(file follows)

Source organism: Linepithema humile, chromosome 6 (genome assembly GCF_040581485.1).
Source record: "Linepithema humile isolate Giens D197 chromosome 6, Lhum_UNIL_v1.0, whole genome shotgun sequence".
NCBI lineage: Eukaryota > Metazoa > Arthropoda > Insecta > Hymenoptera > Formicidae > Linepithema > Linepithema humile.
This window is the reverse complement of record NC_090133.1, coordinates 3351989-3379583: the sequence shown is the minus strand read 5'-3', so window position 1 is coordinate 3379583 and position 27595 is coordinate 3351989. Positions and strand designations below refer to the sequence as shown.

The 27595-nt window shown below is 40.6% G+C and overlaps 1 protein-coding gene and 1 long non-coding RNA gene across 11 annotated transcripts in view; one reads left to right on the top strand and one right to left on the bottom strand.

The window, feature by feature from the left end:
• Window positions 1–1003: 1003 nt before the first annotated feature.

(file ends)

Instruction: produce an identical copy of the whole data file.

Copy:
Source organism: Linepithema humile, chromosome 6 (genome assembly GCF_040581485.1).
Source record: "Linepithema humile isolate Giens D197 chromosome 6, Lhum_UNIL_v1.0, whole genome shotgun sequence".
NCBI lineage: Eukaryota > Metazoa > Arthropoda > Insecta > Hymenoptera > Formicidae > Linepithema > Linepithema humile.
This window is the reverse complement of record NC_090133.1, coordinates 3351989-3379583: the sequence shown is the minus strand read 5'-3', so window position 1 is coordinate 3379583 and position 27595 is coordinate 3351989. Positions and strand designations below refer to the sequence as shown.

The 27595-nt window shown below is 40.6% G+C and overlaps 1 protein-coding gene and 1 long non-coding RNA gene across 11 annotated transcripts in view; one reads left to right on the top strand and one right to left on the bottom strand.

The window, feature by feature from the left end:
• Window positions 1–1003: 1003 nt before the first annotated feature.